The K610i also has a great list of PIM functions, including Alarms, Calendar, Tasks, Notes, Calculator and synchronisation with a PC using the supplied PC Suite software (included in the sales package). Unfortunately though, Mac users aren't catered for as the software is only compatible with PCs running Windows 2000 or higher.
The K610i has a pretty impressive battery life, especially considering its 3G capabilities. Talk time is rated up to seven hours using a 2.5G network, but this figure dramatically drops to just 2.5 hours when using 3G. The K610i also has a respectable 350 hours of standby time. We found these figures were very close to the mark, usually having to charge our review unit every two to three days with moderate usage.
Join the PC World newsletter!
Gadgets & Things
Most Popular Reviews
- 1 Finally! LG OLED TV 2016 range review
- 2 Huawei Nova Plus smartphone review
- 3 Apple iPhone 7 Plus review: including Portrait Mode
- 4 Google Daydream View VR full, in-depth review
- 5 Google Pixel XL full, in-depth smartphone review: Phones just got smarter
Latest News Articles
- Low-end Android phones could get VR with new Imagination GPU
- Android device updates: the Galaxy S7 and S7 Edge are finally getting Nougat
- HTC's U Ultra flagship attacks the high end with a glass back, an AI companion, and a second screen
- The iPhone turns 10: Apple CEO Tim Cook promises 'the best is yet to come'
- Nokia returns to smartphones at long last, but you can't buy it (and probably don't want to)
GGG Evaluation Team
First impression on unpacking the Q702 test unit was the solid feel and clean, minimalist styling.
For work use, Microsoft Word and Excel programs pre-installed on the device are adequate for preparing short documents.
The Fujitsu LifeBook UH574 allowed for great mobility without being obnoxiously heavy or clunky. Its twelve hours of battery life did not disappoint.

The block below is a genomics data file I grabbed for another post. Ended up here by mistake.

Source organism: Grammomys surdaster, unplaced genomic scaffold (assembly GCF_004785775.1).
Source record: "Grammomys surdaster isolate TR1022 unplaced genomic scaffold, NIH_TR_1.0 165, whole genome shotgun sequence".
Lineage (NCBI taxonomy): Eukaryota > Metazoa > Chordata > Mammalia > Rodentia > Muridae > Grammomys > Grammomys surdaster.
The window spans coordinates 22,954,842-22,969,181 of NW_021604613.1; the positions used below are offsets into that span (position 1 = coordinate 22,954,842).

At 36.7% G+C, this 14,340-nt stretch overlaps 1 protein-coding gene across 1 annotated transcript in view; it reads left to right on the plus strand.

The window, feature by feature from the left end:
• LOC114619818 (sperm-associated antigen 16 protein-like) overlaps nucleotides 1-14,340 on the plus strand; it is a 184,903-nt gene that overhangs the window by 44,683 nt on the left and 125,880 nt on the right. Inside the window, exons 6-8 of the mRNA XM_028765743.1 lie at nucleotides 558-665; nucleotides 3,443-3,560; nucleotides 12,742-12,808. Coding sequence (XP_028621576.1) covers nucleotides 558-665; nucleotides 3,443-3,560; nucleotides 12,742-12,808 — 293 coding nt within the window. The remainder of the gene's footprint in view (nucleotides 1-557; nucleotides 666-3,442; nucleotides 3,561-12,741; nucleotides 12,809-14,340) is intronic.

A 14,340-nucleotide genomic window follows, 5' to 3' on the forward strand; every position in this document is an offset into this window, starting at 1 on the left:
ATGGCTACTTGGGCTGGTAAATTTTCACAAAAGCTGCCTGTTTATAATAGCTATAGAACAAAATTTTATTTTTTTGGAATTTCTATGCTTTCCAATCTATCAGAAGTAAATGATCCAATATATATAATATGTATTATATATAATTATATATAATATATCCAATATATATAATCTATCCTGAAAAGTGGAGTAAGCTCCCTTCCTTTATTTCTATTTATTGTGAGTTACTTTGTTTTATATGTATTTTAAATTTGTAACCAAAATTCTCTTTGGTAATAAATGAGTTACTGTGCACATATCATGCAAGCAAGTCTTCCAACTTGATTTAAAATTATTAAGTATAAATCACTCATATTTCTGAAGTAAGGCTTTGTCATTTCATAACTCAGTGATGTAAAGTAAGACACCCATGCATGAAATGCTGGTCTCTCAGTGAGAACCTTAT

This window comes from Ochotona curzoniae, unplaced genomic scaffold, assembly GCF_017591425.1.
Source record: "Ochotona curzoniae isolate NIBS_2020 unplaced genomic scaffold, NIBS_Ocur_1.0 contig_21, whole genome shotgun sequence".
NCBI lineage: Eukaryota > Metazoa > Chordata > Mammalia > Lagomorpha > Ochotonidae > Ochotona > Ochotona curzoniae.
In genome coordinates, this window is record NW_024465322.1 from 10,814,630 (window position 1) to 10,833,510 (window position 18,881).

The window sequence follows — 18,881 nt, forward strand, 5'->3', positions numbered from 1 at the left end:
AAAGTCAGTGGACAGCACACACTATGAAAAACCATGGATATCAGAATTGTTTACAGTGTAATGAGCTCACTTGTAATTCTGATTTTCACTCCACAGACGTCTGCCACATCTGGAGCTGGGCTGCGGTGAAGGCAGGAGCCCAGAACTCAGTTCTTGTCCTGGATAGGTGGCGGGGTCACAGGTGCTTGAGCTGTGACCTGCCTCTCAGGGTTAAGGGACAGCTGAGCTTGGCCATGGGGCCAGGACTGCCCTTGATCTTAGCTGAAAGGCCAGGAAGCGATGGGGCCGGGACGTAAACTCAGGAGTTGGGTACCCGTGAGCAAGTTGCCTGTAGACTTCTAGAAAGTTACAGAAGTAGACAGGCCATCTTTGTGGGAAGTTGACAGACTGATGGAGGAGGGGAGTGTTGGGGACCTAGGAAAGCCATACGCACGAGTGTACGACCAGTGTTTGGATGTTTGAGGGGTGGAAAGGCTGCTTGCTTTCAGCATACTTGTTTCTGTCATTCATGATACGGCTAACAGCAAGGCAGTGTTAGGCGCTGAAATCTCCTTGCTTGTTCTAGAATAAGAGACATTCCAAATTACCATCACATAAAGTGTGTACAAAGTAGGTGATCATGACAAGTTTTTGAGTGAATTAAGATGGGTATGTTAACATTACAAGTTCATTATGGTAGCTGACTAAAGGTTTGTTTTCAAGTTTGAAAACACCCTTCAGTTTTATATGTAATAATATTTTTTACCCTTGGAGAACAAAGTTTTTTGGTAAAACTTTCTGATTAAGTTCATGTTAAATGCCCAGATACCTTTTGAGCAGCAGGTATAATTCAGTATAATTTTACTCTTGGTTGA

The screen was particularly good. It is bright and visible from most angles, however heat is an issue, particularly around the Windows button on the front, and on the back where the battery housing is located.
My first impression after unboxing the Q702 is that it is a nice looking unit. Styling is somewhat minimalist but very effective. The tablet part, once detached, has a nice weight, and no buttons or switches are located in awkward or intrusive positions.
- Time to ditch Foxtel and the iQ3: How to replace Foxtel packages with cheaper alternatives
- The top 10 best and worst tech gadgets and products of 2016
- TV of the year award 2016
- What's the difference between an Intel Core i3, i5 and i7?
- Laser vs. inkjet printers: which is better?
- FTBrand Marketing Manager - Premium Entertainment BrandNSW
- TPProjects Planning ManagerQLD
- CCSenior Business AnalystNSW
- TPPL/SQL DeveloperNSW
- FTChief Security Officer l CISSP l ISO27001NSW
- FTInfrastructure Solution ArchitectSA
- FTTechnology Testing Services ManagerVIC
- CCSenior Applications Project Manager - Office 365QLD
- FTUNIX / Linux EngineerNSW
- FTLife/400 Developers / Programmers - Permanent - North Ryde areaNSW
- TPService Delivery ManagerQLD
- TPPrincipal Business Analyst - DAFFQLD
- CCService Desk Consultant-Baseline Clearance RequiredNSW
- CCSCRUM MasterVIC
- PTVBA Analyst Programmer - Permanent / Part Time (3 days per week)QLD
- FTSystem AdministratorNSW
- FTCheckpoint Firewall and VPNNSW
- CCTechnical Business Analyst - Infrastructure - VirtualizationNSW
- FTMDM - ConsultantNSW
- TPBusiness Project Manager IntegrationNSW
- CCProject Manager - EDRMS ProjectQLD
- CCIT Support AnalystVIC
- CCSenior IT Digital BA/Project ManagerVIC
- FTSystems Engineer - SCCM & Lync/Skype for BusinessQLD
- FTTechnical Consultant/Systems AnalystQLD